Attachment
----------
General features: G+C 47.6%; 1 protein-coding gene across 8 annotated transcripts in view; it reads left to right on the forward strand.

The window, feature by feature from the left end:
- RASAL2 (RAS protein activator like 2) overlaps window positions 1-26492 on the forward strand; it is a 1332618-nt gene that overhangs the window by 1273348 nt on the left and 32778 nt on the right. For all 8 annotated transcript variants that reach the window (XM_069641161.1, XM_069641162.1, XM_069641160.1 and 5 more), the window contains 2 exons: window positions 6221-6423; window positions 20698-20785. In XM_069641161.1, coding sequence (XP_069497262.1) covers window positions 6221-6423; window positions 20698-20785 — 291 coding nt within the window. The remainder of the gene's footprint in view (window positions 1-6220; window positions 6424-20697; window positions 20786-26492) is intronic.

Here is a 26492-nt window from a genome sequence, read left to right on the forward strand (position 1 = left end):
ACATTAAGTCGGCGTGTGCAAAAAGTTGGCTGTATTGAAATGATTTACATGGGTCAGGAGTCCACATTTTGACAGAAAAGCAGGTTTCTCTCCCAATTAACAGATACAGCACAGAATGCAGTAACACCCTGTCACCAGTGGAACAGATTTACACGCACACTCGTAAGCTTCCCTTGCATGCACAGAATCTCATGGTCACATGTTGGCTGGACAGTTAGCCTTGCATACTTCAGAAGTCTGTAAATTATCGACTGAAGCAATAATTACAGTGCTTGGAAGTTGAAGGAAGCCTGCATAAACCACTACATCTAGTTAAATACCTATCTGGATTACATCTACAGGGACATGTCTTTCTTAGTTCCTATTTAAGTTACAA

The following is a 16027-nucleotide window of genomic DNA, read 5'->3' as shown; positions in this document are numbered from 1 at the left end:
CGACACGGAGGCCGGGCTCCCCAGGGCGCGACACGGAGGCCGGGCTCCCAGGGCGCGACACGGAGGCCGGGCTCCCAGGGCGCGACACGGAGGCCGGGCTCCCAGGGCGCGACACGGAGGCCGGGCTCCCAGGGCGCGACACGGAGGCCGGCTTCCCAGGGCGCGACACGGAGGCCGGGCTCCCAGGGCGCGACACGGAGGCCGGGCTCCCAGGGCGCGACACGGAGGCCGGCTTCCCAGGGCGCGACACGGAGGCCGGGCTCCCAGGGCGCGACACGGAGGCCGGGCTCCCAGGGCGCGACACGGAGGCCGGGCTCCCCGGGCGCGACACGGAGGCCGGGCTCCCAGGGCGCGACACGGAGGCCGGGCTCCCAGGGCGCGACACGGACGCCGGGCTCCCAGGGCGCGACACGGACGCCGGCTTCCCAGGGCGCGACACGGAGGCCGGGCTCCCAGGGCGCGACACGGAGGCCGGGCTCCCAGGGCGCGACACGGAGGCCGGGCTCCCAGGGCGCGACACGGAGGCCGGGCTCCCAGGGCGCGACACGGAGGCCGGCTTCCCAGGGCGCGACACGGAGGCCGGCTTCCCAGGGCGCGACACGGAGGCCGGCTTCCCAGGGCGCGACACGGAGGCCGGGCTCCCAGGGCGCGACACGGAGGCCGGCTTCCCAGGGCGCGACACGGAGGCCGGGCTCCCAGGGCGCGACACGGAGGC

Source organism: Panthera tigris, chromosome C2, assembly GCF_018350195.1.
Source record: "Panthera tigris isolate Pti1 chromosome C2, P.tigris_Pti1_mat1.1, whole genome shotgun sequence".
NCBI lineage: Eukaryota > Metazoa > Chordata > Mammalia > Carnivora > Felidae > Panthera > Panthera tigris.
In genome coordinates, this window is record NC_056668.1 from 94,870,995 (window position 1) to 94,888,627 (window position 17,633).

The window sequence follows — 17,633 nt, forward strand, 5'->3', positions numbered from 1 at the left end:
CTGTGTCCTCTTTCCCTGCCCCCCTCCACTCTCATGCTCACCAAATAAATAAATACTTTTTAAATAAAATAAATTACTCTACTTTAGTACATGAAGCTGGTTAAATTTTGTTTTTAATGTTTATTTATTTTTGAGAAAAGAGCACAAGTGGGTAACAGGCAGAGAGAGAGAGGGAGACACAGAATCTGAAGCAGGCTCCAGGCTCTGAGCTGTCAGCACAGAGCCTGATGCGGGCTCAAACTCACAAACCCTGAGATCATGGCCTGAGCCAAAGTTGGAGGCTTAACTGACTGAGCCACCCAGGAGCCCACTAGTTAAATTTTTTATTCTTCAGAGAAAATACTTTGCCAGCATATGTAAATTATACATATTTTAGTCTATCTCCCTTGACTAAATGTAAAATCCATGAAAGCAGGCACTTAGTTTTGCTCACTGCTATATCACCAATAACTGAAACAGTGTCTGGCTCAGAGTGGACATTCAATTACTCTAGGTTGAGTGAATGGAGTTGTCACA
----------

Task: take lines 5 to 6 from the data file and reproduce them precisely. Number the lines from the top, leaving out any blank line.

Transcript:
ACATTAAGTCGGCGTGTGCAAAAAGTTGGCTGTATTGAAATGATTTACATGGGTCAGGAGTCCACATTTTGACAGAAAAGCAGGTTTCTCTCCCAATTAACAGATACAGCACAGAATGCAGTAACACCCTGTCACCAGTGGAACAGATTTACACGCACACTCGTAAGCTTCCCTTGCATGCACAGAATCTCATGGTCACATGTTGGCTGGACAGTTAGCCTTGCATACTTCAGAAGTCTGTAAATTATCGACTGAAGCAATAATTACAGTGCTTGGAAGTTGAAGGAAGCCTGCATAAACCACTACATCTAGTTAAATACCTATCTGGATTACATCTACAGGGACATGTCTTTCTTAGTTCCTATTTAAGTTACAA

The following is a 16027-nucleotide window of genomic DNA, read 5'->3' as shown; positions in this document are numbered from 1 at the left end: